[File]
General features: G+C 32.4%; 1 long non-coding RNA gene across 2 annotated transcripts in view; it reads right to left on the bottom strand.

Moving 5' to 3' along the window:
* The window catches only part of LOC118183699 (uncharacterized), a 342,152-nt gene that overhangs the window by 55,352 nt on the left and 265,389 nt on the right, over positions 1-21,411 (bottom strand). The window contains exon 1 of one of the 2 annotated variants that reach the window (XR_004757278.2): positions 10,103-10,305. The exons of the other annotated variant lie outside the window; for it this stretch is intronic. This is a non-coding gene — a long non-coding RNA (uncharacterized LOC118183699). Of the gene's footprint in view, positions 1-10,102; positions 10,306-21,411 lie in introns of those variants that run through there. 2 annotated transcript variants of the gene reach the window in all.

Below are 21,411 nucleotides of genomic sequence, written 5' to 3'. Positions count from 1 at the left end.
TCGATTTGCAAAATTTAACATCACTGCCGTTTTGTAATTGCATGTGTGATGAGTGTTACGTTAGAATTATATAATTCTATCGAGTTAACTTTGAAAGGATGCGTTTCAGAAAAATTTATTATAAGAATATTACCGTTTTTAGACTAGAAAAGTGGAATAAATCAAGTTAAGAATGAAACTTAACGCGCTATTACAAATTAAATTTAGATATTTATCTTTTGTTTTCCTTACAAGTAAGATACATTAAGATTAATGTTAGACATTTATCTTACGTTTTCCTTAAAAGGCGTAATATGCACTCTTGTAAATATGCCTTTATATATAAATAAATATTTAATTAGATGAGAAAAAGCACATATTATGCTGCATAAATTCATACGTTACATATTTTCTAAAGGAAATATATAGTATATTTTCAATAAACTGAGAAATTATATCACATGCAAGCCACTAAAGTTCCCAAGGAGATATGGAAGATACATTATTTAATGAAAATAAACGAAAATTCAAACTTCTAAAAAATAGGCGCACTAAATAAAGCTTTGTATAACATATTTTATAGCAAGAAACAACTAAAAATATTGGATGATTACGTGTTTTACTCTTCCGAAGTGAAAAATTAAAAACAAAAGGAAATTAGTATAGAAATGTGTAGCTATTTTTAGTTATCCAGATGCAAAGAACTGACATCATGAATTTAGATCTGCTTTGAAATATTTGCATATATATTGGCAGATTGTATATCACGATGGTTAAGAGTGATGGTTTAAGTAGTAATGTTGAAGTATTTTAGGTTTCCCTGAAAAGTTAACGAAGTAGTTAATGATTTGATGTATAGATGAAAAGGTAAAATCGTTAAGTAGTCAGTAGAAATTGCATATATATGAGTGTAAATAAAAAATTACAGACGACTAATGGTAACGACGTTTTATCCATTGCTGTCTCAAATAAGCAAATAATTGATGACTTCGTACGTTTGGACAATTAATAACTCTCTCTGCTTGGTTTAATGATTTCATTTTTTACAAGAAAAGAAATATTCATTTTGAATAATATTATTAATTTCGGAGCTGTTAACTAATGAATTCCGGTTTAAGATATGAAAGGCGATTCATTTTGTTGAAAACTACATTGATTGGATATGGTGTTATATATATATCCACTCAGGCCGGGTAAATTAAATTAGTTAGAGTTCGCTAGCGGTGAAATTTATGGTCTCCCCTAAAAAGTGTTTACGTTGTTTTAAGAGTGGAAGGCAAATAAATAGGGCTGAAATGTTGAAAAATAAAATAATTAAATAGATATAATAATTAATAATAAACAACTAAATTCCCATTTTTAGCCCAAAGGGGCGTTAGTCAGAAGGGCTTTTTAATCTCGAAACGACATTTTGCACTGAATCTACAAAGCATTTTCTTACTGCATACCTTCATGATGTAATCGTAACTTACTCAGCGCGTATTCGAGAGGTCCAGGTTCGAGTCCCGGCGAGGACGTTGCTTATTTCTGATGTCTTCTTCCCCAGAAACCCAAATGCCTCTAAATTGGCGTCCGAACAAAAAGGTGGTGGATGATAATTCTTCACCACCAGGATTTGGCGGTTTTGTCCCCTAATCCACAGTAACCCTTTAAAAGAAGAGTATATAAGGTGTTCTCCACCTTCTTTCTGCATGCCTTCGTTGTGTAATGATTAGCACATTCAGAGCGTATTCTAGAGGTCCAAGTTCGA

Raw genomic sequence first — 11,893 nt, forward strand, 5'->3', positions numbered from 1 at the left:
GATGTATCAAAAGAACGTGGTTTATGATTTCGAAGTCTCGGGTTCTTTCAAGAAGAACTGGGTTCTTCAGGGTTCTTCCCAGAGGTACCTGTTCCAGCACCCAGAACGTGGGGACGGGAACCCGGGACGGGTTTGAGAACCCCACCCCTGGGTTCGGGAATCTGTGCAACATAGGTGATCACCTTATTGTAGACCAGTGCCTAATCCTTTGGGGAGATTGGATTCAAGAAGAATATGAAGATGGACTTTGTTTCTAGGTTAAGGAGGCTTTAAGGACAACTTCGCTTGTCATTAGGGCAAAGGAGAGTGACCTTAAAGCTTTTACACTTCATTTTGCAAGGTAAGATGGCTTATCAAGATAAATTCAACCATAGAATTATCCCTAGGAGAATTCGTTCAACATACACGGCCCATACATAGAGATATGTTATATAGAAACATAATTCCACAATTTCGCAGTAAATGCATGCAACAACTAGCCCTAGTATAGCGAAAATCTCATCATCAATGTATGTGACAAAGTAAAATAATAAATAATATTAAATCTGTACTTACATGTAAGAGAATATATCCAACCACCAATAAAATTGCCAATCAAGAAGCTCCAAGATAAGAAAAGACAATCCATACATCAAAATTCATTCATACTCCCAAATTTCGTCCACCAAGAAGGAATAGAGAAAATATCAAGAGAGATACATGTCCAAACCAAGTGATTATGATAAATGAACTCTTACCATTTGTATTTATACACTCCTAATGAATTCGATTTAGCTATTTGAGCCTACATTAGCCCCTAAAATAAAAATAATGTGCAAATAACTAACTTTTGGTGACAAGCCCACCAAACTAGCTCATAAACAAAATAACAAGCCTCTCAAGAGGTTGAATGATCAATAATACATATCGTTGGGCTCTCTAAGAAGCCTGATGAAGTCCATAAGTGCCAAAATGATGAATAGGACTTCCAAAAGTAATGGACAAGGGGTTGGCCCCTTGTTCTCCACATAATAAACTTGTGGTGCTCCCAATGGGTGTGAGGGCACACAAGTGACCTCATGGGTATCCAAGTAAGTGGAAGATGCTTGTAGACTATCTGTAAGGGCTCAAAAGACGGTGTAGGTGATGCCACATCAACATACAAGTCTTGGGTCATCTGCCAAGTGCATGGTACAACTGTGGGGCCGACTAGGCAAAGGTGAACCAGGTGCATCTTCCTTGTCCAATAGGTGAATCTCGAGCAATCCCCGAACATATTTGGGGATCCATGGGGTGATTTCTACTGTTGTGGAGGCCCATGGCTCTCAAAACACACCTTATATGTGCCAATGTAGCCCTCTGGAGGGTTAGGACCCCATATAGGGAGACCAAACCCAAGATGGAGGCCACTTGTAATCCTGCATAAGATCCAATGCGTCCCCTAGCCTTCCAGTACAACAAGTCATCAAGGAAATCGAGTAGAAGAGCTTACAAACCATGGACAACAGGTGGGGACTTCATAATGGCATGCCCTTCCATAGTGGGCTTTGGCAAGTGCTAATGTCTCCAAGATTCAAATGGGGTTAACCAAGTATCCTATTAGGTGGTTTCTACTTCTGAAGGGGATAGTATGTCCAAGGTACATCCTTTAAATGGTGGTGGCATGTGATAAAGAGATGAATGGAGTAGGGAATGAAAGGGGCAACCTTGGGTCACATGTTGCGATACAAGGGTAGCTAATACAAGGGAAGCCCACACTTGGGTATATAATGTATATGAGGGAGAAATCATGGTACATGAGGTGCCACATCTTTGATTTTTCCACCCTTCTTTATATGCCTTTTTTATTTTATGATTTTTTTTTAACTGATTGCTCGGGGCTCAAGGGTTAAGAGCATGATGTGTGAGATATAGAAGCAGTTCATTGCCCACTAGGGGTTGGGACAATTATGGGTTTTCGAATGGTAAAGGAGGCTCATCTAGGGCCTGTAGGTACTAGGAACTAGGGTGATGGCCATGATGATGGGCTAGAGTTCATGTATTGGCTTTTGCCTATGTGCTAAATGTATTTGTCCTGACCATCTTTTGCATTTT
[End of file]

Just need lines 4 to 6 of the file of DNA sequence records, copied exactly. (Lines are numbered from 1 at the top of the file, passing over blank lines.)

Below are 21,411 nucleotides of genomic sequence, written 5' to 3'. Positions count from 1 at the left end.
TCGATTTGCAAAATTTAACATCACTGCCGTTTTGTAATTGCATGTGTGATGAGTGTTACGTTAGAATTATATAATTCTATCGAGTTAACTTTGAAAGGATGCGTTTCAGAAAAATTTATTATAAGAATATTACCGTTTTTAGACTAGAAAAGTGGAATAAATCAAGTTAAGAATGAAACTTAACGCGCTATTACAAATTAAATTTAGATATTTATCTTTTGTTTTCCTTACAAGTAAGATACATTAAGATTAATGTTAGACATTTATCTTACGTTTTCCTTAAAAGGCGTAATATGCACTCTTGTAAATATGCCTTTATATATAAATAAATATTTAATTAGATGAGAAAAAGCACATATTATGCTGCATAAATTCATACGTTACATATTTTCTAAAGGAAATATATAGTATATTTTCAATAAACTGAGAAATTATATCACATGCAAGCCACTAAAGTTCCCAAGGAGATATGGAAGATACATTATTTAATGAAAATAAACGAAAATTCAAACTTCTAAAAAATAGGCGCACTAAATAAAGCTTTGTATAACATATTTTATAGCAAGAAACAACTAAAAATATTGGATGATTACGTGTTTTACTCTTCCGAAGTGAAAAATTAAAAACAAAAGGAAATTAGTATAGAAATGTGTAGCTATTTTTAGTTATCCAGATGCAAAGAACTGACATCATGAATTTAGATCTGCTTTGAAATATTTGCATATATATTGGCAGATTGTATATCACGATGGTTAAGAGTGATGGTTTAAGTAGTAATGTTGAAGTATTTTAGGTTTCCCTGAAAAGTTAACGAAGTAGTTAATGATTTGATGTATAGATGAAAAGGTAAAATCGTTAAGTAGTCAGTAGAAATTGCATATATATGAGTGTAAATAAAAAATTACAGACGACTAATGGTAACGACGTTTTATCCATTGCTGTCTCAAATAAGCAAATAATTGATGACTTCGTACGTTTGGACAATTAATAACTCTCTCTGCTTGGTTTAATGATTTCATTTTTTACAAGAAAAGAAATATTCATTTTGAATAATATTATTAATTTCGGAGCTGTTAACTAATGAATTCCGGTTTAAGATATGAAAGGCGATTCATTTTGTTGAAAACTACATTGATTGGATATGGTGTTATATATATATCCACTCAGGCCGGGTAAATTAAATTAGTTAGAGTTCGCTAGCGGTGAAATTTATGGTCTCCCCTAAAAAGTGTTTACGTTGTTTTAAGAGTGGAAGGCAAATAAATAGGGCTGAAATGTTGAAAAATAAAATAATTAAATAGATATAATAATTAATAATAAACAACTAAATTCCCATTTTTAGCCCAAAGGGGCGTTAGTCAGAAGGGCTTTTTAATCTCGAAACGACATTTTGCACTGAATCTACAAAGCATTTTCTTACTGCATACCTTCATGATGTAATCGTAACTTACTCAGCGCGTATTCGAGAGGTCCAGGTTCGAGTCCCGGCGAGGACGTTGCTTATTTCTGATGTCTTCTTCCCCAGAAACCCAAATGCCTCTAAATTGGCGTCCGAACAAAAAGGTGGTGGATGATAATTCTTCACCACCAGGATTTGGCGGTTTTGTCCCCTAATCCACAGTAACCCTTTAAAAGAAGAGTATATAAGGTGTTCTCCACCTTCTTTCTGCATGCCTTCGTTGTGTAATGATTAGCACATTCAGAGCGTATTCTAGAGGTCCAAGTTCGA

Raw genomic sequence first — 11,893 nt, forward strand, 5'->3', positions numbered from 1 at the left: